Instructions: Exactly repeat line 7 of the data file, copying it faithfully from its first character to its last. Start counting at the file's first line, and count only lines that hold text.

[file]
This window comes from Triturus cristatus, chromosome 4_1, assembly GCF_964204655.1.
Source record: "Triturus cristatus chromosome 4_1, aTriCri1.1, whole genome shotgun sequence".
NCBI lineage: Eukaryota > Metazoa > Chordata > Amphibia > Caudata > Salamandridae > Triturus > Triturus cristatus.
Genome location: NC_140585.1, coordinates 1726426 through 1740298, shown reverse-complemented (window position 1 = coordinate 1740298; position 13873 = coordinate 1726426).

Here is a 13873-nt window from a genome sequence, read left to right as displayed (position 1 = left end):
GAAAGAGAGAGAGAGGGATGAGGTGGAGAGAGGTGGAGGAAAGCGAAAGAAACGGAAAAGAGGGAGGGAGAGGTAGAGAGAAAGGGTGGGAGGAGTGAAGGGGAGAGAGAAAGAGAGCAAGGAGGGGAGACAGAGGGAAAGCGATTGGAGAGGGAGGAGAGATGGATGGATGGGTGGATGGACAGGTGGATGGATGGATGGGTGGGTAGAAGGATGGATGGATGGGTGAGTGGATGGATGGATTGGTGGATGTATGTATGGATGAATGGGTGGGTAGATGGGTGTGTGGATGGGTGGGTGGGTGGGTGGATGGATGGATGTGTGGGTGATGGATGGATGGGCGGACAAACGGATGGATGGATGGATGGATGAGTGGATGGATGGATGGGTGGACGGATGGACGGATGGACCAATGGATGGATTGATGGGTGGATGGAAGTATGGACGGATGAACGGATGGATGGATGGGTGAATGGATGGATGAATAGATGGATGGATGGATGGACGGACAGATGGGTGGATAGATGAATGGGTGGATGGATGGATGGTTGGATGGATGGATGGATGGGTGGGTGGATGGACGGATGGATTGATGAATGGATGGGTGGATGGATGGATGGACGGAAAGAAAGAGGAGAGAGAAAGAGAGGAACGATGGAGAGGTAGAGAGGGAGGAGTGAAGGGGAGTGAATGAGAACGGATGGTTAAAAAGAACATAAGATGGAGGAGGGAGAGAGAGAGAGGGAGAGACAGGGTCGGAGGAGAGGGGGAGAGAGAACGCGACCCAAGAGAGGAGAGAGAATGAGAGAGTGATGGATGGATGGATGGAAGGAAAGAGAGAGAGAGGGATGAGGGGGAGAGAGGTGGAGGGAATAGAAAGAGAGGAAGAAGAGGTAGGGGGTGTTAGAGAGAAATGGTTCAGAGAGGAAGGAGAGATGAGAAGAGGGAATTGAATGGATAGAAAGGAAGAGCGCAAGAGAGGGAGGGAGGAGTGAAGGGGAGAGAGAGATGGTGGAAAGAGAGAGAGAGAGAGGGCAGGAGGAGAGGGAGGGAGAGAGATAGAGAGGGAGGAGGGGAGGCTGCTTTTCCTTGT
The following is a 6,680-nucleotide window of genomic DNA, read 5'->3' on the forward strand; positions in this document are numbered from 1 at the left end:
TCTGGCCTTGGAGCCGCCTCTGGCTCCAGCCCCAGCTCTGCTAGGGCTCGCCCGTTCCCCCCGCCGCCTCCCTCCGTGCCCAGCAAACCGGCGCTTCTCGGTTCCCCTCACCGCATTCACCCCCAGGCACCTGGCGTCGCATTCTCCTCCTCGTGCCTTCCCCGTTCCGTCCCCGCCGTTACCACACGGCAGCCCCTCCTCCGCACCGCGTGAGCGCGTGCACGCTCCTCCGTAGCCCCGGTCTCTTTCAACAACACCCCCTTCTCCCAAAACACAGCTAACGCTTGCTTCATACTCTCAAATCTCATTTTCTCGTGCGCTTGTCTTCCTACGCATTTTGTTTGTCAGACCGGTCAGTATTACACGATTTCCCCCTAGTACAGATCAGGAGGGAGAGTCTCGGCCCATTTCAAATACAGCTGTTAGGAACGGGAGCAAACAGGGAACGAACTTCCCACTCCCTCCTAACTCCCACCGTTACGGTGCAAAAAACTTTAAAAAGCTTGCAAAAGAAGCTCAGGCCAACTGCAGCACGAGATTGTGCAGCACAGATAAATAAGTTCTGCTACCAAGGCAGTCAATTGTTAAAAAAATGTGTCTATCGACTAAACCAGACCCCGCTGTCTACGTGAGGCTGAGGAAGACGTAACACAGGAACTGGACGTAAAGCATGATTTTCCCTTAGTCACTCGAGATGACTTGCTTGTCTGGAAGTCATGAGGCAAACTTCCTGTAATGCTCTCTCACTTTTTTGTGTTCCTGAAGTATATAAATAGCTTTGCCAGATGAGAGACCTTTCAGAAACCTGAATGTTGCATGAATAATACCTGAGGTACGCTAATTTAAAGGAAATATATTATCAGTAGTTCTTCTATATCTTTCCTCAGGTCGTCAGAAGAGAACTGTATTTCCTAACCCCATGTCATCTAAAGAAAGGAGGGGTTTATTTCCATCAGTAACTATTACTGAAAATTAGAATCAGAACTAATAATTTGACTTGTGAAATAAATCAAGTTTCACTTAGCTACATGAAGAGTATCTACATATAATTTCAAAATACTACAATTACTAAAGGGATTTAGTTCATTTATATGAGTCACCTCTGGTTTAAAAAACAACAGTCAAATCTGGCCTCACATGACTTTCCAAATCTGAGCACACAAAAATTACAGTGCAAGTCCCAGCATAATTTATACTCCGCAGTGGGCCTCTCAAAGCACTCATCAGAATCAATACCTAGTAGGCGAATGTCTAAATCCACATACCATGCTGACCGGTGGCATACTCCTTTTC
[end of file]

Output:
The following is a 6,680-nucleotide window of genomic DNA, read 5'->3' on the forward strand; positions in this document are numbered from 1 at the left end: